Brainstorm ways to avoid the struggle. This can be the tough part, as it will require you to change. And change is hard! We’ll try and help you do this part because it’s difficult. Is prepping for the morning the night before a task to get through because you’ve got too much stuff to get ready? Try paring down what your kids bring to school, if it’s possible. For the little ones, do they need to bring everything in their backpack home? A lot of items can be left at school, such as an extra sweater in case its cold. It may behoove you to buy items for home and school so they don’t have to carry things back and forth like hats and gloves, or even snow pants. If they’re able to leave some items at school, there is less for you to think about in the morning. Or, try simplifying breakfast if that’s a challenge for your family.
Look for recipes that utilize a slow cooker (if you have one) and that can last for 5 days. That way, you only have to cook once for the school week. There are so many sites out there with great recipes that take minimal effort, and last more than a day. If you’re staying up too late, this can be a hard habit to break. Oftentimes, this is the only “me time” parents get, and giving that up for sleep can be tough. For a few days, try heading to bed earlier and waking up earlier. You may find waking up before everyone else to have time to yourself is more satisfying that staying up late.
Implement! Try out a few things. Maybe you’ve got more than one challenge in the morning - don’t take it all on at once. You’ll go crazy and end up walking away from the effort itself. Start with one challenge and take baby steps to fix that one thing. If you’ve determined you want to go to bed early, skip the nightly meal prep and backpack prep. Just focus on changing your sleep routine and gauging how you feel physically and emotionally after a week of change. If you love it, keep going and take on another challenge if need be. If you hate it or it just isn’t for you, try something else. It’s okay to not like the results you see. You can adjust to make it work for you.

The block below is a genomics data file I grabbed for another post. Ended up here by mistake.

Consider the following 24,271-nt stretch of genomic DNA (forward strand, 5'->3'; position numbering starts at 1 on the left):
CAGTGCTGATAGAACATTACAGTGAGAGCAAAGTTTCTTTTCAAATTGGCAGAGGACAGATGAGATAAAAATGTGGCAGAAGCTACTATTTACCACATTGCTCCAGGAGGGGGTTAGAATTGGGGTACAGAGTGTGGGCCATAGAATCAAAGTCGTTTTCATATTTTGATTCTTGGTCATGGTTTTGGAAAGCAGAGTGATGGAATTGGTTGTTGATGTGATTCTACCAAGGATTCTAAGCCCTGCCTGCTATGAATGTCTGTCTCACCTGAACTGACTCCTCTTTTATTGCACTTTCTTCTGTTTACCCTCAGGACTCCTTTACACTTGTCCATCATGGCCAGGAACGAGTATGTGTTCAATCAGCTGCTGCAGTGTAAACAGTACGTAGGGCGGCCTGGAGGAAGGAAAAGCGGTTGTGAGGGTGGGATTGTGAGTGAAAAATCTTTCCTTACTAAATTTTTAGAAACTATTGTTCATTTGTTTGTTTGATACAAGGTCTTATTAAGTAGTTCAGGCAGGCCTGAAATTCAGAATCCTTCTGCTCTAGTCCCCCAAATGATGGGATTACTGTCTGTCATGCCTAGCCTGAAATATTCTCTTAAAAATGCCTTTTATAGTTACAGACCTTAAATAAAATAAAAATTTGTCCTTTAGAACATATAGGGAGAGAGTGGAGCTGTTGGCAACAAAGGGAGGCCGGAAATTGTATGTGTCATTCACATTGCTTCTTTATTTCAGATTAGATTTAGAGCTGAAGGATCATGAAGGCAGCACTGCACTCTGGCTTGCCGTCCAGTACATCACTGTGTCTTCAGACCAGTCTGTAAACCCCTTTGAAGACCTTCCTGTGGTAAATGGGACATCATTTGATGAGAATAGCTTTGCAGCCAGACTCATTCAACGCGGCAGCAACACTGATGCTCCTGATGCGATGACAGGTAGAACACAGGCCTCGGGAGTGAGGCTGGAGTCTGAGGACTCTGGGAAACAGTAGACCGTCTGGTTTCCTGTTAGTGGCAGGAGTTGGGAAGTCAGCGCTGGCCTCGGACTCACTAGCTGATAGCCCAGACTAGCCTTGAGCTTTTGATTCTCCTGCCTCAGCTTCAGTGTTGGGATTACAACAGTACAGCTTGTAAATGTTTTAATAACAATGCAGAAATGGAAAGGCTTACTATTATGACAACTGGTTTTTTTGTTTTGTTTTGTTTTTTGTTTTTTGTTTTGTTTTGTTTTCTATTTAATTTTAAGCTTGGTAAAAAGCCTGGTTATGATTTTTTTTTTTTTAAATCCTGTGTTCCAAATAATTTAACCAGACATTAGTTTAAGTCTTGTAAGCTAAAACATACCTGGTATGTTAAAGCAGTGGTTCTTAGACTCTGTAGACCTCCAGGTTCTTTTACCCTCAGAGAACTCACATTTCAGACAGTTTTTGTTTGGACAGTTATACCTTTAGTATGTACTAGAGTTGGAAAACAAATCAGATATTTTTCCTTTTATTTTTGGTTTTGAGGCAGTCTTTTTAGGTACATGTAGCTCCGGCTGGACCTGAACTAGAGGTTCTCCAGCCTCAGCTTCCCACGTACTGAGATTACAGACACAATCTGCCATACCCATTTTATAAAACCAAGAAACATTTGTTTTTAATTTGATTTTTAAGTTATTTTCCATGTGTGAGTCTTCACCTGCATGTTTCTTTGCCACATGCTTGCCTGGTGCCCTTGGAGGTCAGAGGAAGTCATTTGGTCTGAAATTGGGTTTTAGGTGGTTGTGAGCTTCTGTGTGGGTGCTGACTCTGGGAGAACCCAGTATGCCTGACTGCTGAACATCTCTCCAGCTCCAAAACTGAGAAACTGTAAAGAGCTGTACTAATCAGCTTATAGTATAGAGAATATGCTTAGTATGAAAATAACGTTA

Make a habit out of it. This is also hard! Luckily there are some tried and true ways to developing better habits.
Try to commit yourself to 30 days of your new routine.
It will take some time to develop new habits. After 30 days, if you aren’t adjusting well or decide you need to try something new, go ahead. Know that you gave yourself the right amount of time to develop a better habit and just because it wasn’t the right strategy, it doesn’t mean you should give up.
The key is to be consistent and make a daily habit.
If you only go to bed early once or twice a week, you won’t develop the habit. It has to be daily, or at least 5 days/week. By completing a task everyday, you’re reminding yourself daily that you’re trying to make a change. Occasionally changing up your routine will not be effective.
Try and form a ritual out of your new habit.
Organize your things for the morning at the same time every night, and do it in the same way. Or, form a bedtime routine for yourself and do it every night at the same time.
Grab a journal and write down how you feel when you’re forming your new habit.
Does waking up early make you feel better? Is there something in particular that can help you fall asleep easier and earlier such as a book or sipping tea? If you’re making bulk recipes for the week, write down which ones work and ways to streamline the cooking process. Know that there will be bumps in the road and that’s okay.
If after awhile you just can’t form the habit, don’t fret. Maybe it’s not the right “habit” for you. Never feel afraid to start back at square 1. It doesn’t mean you failed, but rather that you realized something that doesn’t work for you. Morning struggles will never truly disappear when you have kids, but you can minimize them with proper planning and a little elbow grease.